Fertilizing Nut Crops in the Wettest Year on Record

Relying on tissue analysis especially in a year like this is cost effective in the long run.

As the season rolls along and we start seeing trends, it’s time to adjust. It drives me nuts (pun intended from a pistachio farmer) when I get called to a block to help a fellow farmer out with nutrition and get answers to questions such as, “Well, that’s the way we have always done it,” or, “I know these trees need more of this nutrient?” “My PCA tells me I need this at this time.” I say, “Show me.” Taking soil and tissue samples will guide your decision-making process, and if it doesn’t outright save you money per acre, it will guide your decision making in the right direction to address deficiencies or excessive rates.

Rains Bring Nutrients
I spoke of this in years past. In winters with turbulent and frequent storms, we tend to see very high nitrogen, phosphorus and potassium levels early in the season. We forget the atmosphere is 78% N. Storm mixing and solubilization brings a lot more N down with rainfall than we think. This year on most of my blocks, I have seen the same trends. The lower pH with volume tends to solubilize more P and K as well. This has limited my early N applications and saved quite a bit of money.

The only exceptions seem to be the farmers that just didn’t have the budgets last year on almonds or walnuts to supply a postharvest shot of nutrition. When this happens, we tend to get ourselves in to the death spiral of trying to cut costs, but subsequently also losing yields the next year when we need more crop to offset the price. It becomes a self-fulfilling prophecy that we will make less and less. I’m sure most of you have your almond tissues already and can see where you are lacking. Make sure you have them for pistachios and walnuts as well. Be sure you consider those nutrients that are excessive as well. Just because it’s high doesn’t mean we are all good. High N levels are typically out of balance with the other major nutrients. It will take more of the other nutrients to get back “IN” balance.

Soil and Foliar Nutrients
I recently ran into other consultants recommending nutrients typically applied this time of year. Without consulting an early tissue, how do you know if the trend continues? In foliar sprays, we tend to address the minor nutrients. However, the major nutrients, those absorbed in the highest quantities, N, Ca, K, S, Mg and P are often left out of foliars. Why? Shouldn’t those be the first focus? P is the main component of creating energy. Don’t let that get low. Ca is needed all year long, not just in spring after a heavy fall application of gypsum. Low magnesium early in the season makes it tough on trees to do their thing. Remember, Mg is the main element of chlorophyll. Our trees need that for creating carbohydrates. Before you address Zn, Cu, Fe or Mn, make sure your major nutrients are sufficient and in balance. At least be addressing them at the same time and not ignoring the big guys.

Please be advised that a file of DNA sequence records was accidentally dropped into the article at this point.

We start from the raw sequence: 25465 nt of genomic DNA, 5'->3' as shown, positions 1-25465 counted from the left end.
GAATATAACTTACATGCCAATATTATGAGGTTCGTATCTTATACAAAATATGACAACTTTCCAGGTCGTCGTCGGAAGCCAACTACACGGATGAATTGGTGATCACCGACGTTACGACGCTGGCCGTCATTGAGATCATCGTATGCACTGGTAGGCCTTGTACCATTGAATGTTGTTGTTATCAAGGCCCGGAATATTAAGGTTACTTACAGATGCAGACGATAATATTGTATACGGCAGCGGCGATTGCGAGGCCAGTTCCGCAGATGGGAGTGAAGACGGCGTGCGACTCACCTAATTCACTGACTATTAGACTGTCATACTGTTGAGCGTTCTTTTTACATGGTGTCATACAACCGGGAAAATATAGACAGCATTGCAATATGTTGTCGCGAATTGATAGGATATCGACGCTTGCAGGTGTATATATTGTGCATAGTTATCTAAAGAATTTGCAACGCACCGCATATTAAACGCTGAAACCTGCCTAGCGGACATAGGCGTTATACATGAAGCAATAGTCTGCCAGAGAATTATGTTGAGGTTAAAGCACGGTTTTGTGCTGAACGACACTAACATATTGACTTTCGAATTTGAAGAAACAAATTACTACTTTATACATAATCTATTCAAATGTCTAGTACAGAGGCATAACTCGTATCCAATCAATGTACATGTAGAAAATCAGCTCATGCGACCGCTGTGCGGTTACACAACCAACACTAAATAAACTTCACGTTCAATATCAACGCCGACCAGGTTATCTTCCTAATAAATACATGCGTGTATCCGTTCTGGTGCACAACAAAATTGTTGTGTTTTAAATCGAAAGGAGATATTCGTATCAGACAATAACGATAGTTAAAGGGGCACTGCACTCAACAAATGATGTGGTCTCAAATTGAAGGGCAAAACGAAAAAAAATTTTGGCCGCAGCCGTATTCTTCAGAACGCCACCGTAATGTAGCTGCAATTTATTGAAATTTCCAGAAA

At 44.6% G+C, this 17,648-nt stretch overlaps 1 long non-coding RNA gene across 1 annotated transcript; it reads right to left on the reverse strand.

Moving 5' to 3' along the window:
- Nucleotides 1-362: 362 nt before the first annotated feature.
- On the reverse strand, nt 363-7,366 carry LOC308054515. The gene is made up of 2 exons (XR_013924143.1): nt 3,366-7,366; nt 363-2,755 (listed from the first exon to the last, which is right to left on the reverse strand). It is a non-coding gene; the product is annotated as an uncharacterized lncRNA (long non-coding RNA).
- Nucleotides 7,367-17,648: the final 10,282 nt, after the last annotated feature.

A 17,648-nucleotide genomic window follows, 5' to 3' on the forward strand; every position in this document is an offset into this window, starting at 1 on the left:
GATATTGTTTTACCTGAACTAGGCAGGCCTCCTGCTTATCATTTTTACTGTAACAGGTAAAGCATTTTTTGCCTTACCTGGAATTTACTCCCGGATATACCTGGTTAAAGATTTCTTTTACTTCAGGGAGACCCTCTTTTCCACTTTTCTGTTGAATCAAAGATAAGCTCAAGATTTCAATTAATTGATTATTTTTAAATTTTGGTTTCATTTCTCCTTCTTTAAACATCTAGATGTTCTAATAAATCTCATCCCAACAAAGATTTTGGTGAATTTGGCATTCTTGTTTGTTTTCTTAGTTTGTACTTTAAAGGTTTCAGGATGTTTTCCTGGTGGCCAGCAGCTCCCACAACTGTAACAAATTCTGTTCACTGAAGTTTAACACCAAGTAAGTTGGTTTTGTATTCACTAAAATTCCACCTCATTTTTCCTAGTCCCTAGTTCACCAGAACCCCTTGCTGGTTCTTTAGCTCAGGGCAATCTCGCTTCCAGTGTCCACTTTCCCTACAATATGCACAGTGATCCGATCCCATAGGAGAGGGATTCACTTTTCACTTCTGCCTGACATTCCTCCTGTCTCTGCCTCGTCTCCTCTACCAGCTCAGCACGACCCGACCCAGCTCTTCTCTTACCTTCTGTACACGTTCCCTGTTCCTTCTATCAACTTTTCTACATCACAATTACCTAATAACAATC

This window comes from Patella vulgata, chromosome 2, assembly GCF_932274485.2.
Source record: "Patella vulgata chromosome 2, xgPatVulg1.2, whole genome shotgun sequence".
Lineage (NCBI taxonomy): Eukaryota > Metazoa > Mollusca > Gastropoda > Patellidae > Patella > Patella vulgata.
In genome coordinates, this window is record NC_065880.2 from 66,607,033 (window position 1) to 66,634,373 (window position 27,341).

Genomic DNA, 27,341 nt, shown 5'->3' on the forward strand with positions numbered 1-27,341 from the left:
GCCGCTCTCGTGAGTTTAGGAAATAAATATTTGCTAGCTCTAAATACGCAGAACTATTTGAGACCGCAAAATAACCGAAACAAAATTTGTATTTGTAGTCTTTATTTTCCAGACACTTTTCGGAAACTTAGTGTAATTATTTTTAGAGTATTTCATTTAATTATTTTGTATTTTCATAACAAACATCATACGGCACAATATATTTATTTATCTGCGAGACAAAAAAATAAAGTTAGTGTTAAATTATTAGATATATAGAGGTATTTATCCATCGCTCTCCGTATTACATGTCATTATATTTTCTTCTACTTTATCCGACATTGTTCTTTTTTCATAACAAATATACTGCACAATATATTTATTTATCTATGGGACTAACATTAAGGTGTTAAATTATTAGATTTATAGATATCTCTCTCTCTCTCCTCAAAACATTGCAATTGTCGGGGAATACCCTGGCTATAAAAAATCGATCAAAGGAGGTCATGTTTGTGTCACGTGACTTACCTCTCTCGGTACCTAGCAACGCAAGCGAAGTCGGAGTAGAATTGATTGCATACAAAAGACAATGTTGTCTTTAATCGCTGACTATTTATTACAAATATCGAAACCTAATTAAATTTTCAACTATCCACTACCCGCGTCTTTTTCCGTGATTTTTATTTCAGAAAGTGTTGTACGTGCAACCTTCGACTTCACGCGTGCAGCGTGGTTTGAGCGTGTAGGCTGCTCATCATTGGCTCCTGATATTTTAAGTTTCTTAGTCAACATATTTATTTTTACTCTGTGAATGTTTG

Keep in mind that you can hit your trees from two angles as well to keep things apart that don’t play well together. Put Ca in the ground while you apply P to a foliar spray. Spray Mg upstairs while you apply K to the roots. And for God’s sake (!?) make sure your pH is correct in the spray. I hate seeing foliars go out with pH above 7 and allow tie-up on top of the leaf before it even has a chance to get in. Make sure your tank is right. I love 6 for better absorption. On a side note, read your labels. Many herbicides like to be applied at a 3.5 pH. They tend to be much more effective there than the standard level a buffer gives you, or that shot of ammonium nitrate in the mix. Make those dollars go farther and be more effective. When time is of the essence, nutrients can be flown on often cheaper than the cost of running a rig through the trees. Factor in labor and diesel and you will surprise yourself. Not to mention, more acres, more quickly.

Make sure the pH is correct in the spray when applying foliar nutrients.

Farming is always evolving. Living through the wettest year on record and seeing the changes it brought to our crops and soils is exciting for a chemistry nerd like me. When your consultant comes to you with a recommendation, please ask why and make sure you are addressing all the angles in a systematic fashion. If they haven’t pulled tissues or soils and are just guessing, let them know you can’t afford to guess anymore. Be specific, be targeted and be proactive. In some instances, cutting a farmer’s N budget in half because the soils or rain gave it up this year is becoming the norm. It will also make it easier to balance all nutrients when one isn’t way out of whack. You may just find less is more, and your trees will thank you for it.